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Outcomes from hospitalised acute exacerbations of COPD: a bundle of optimism?
  1. William D-C Man1,2,
  2. Ruth Barker1,
  3. Matthew Maddocks3,
  4. Samantha S C Kon1,2,4
  1. 1NIHR Respiratory Biomedical Research Unit, Royal Brompton and Harefield NHS Foundation Trust and Imperial College, London, UK
  2. 2Hillingdon Integrated Respiratory Service (HIRS), London, UK
  3. 3King's College London, Cicely Saunders Institute, London, UK
  4. 4The Hillingdon Hospitals NHS Foundation Trust, London, UK
  1. Correspondence to Dr William Man, Department of Respiratory Medicine, Harefield Hospital, Hill End Road, Harefield UB9 6JH, UK;{at}

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Exacerbations of COPD place enormous stress on acute healthcare systems—they are one of the most common causes of emergency hospital admission and frequently result in readmission. Acute healthcare provision in England and Wales has adapted to deliver ‘front-door’ efficiency, with the rise of acute physicians and an emphasis on seeing hospitalised patients quickly to improve safety and facilitate early discharge—an example of the popular healthcare improvement mantra that ‘every system is perfectly designed to get the results it gets’. From this perspective, the results of the most recent national secondary care COPD audit are highly satisfying, demonstrating reduced inpatient mortality and length of stay.1 However, there is substantial national variation in acute care1 and readmission rates remain worryingly high, with more than 60% of patients readmitted to hospital at least once in the year following discharge.2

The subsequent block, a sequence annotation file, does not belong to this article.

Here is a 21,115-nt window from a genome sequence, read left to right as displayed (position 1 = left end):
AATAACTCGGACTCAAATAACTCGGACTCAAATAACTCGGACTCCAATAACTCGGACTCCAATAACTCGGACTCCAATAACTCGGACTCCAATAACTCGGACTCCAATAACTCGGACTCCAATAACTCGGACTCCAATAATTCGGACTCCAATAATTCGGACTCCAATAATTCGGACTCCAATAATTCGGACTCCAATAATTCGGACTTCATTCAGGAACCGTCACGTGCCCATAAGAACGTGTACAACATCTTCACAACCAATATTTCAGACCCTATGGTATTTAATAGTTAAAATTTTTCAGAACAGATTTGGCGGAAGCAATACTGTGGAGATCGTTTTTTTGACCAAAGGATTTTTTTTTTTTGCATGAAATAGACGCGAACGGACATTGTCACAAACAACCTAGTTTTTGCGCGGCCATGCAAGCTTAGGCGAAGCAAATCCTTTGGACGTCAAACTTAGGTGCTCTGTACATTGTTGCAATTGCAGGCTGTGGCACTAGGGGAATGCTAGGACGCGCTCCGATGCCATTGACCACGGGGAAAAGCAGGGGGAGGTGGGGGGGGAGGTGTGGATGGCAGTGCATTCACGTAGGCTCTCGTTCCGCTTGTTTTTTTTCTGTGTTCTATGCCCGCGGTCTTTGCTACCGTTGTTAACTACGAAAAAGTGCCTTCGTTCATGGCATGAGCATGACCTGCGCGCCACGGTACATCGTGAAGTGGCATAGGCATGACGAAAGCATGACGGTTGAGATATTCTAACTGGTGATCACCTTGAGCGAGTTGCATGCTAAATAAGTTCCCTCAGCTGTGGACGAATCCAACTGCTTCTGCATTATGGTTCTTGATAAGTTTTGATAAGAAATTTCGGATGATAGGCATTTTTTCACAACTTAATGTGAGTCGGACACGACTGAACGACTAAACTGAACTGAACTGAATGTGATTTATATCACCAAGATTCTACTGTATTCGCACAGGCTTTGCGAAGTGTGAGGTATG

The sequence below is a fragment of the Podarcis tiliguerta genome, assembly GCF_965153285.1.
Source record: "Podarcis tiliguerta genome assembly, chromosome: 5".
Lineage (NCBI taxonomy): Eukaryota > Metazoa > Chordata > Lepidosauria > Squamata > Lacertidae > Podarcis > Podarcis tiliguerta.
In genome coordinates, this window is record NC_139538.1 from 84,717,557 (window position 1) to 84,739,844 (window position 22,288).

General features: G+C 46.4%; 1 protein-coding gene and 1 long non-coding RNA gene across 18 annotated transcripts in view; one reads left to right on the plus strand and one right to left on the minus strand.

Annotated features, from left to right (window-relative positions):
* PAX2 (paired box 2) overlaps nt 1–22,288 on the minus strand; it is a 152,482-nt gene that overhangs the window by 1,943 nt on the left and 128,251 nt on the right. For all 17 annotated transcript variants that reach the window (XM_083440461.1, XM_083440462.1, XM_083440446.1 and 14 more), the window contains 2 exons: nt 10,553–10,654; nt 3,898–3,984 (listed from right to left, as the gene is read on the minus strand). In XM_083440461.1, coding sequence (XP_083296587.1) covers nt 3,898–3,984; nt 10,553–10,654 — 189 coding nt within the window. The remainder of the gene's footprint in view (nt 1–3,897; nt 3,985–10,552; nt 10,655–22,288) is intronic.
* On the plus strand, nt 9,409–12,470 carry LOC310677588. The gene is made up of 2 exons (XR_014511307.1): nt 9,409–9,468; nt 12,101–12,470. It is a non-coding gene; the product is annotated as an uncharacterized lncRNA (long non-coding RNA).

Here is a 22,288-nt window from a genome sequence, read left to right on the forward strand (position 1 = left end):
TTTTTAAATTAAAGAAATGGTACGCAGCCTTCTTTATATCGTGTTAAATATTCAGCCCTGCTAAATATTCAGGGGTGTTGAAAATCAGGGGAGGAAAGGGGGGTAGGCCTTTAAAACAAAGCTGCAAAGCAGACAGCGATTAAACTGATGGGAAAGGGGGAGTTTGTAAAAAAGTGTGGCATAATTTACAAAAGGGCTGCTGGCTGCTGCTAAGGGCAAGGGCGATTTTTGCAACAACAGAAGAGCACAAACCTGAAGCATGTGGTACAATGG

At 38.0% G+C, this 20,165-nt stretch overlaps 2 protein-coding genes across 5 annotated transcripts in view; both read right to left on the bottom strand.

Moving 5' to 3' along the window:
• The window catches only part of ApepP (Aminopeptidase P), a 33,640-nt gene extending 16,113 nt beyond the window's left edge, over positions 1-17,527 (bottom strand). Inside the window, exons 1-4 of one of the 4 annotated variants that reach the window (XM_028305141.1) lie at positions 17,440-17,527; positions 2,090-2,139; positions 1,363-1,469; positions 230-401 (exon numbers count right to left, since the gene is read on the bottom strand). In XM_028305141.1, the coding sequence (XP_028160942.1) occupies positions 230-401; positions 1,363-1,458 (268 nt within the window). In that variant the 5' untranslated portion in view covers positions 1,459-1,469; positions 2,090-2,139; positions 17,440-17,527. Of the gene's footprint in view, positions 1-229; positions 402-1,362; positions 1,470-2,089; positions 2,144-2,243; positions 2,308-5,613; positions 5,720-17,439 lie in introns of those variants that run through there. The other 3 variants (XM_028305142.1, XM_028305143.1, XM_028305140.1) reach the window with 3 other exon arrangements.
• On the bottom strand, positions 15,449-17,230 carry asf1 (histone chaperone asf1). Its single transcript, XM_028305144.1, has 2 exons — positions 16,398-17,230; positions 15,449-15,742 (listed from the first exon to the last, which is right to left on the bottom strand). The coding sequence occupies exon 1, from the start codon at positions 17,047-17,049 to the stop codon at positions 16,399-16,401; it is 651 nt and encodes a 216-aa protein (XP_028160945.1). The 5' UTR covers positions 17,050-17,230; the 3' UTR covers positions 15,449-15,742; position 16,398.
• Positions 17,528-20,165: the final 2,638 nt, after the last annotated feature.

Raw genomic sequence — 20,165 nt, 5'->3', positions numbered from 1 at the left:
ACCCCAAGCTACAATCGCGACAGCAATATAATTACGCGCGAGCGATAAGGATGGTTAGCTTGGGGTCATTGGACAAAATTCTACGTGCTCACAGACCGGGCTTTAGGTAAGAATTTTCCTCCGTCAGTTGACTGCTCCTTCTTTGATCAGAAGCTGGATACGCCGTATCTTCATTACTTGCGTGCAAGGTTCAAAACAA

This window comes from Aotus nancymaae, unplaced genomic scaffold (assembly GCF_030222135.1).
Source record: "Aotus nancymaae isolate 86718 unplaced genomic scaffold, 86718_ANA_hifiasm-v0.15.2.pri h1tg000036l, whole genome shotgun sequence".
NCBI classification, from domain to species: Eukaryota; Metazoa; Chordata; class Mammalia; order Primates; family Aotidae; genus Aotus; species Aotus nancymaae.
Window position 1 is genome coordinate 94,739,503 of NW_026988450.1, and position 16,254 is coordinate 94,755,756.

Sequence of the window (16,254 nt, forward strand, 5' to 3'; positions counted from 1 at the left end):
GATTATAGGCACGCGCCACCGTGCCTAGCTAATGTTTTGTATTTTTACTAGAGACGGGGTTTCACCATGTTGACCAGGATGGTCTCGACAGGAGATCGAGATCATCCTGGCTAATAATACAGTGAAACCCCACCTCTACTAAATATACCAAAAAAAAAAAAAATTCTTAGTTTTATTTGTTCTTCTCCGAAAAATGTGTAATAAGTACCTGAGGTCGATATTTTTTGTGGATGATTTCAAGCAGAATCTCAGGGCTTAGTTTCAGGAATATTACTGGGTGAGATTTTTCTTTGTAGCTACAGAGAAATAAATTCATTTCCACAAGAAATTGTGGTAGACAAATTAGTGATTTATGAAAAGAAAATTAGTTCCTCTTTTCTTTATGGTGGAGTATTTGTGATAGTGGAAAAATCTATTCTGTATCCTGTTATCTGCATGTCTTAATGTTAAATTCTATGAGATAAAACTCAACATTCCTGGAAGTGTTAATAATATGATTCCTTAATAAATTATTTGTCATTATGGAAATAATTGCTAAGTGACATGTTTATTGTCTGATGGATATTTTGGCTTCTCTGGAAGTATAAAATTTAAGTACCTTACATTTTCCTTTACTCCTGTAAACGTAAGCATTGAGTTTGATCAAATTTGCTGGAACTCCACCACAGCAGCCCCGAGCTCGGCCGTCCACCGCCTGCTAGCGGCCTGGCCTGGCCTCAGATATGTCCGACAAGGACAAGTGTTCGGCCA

Outcomes from acute exacerbations of COPD are dependent on several factors beyond quality of care. These include the severity of the acute event, whether physiological derangements respond and improve to treatment during the admission,3 the baseline severity of respiratory disease in the individual, the influence of comorbidities and extra-pulmonary manifestations such as sarcopenia and frailty,4–7 and the individual's self-management skills and resilience.8

This is illustrated in the work of Hodgson et al9 which demonstrates that the National Early Warning Score (and supposed respiratory patient-specific variations), which identifies acute physiological derangements, has only modest discrimination in predicting inpatient mortality in COPD. Measuring change in physiological derangements during an admission gives added information,3 while the composite DECAF (Dyspnoea Score, Eosinopenia, Consolidation, Acidaemia, atrial Fibrillation) score, which includes a baseline measure of respiratory disability, and clinical indicators of the admission severity show much better discrimination for in-hospital mortality.10

It is difficult to entirely divorce what occurs during the acute inpatient stay with what occurs in the post-discharge period and beyond, and it is important to remember that even for a ‘revolving door’ patient, much greater time is spent outside than inside the acute hospital setting. Furthermore, from the patient perspective, a hospitalisation is a devastating life-event with significant physical and psychosocial ramifications11 that persist beyond the typical hospital stay following an acute exacerbation of COPD. To standardise and potentially improve the delivery of post-discharge care in COPD, there is growing enthusiasm for the role of discharge bundles to provide a structured aide memoire of evidence-based practices12 ,13 that can be delivered for all patients with a condition, irrespective of ward, specialty or profession delivering care. Typically, a bundle should contain three to five practices that, when performed collectively and reliably, improve patient outcomes. However, as is often the case with interventions developed from quality improvement initiatives, the accompanying evidence has largely arisen from uncontrolled before study and after study designs with an inherent high risk of bias.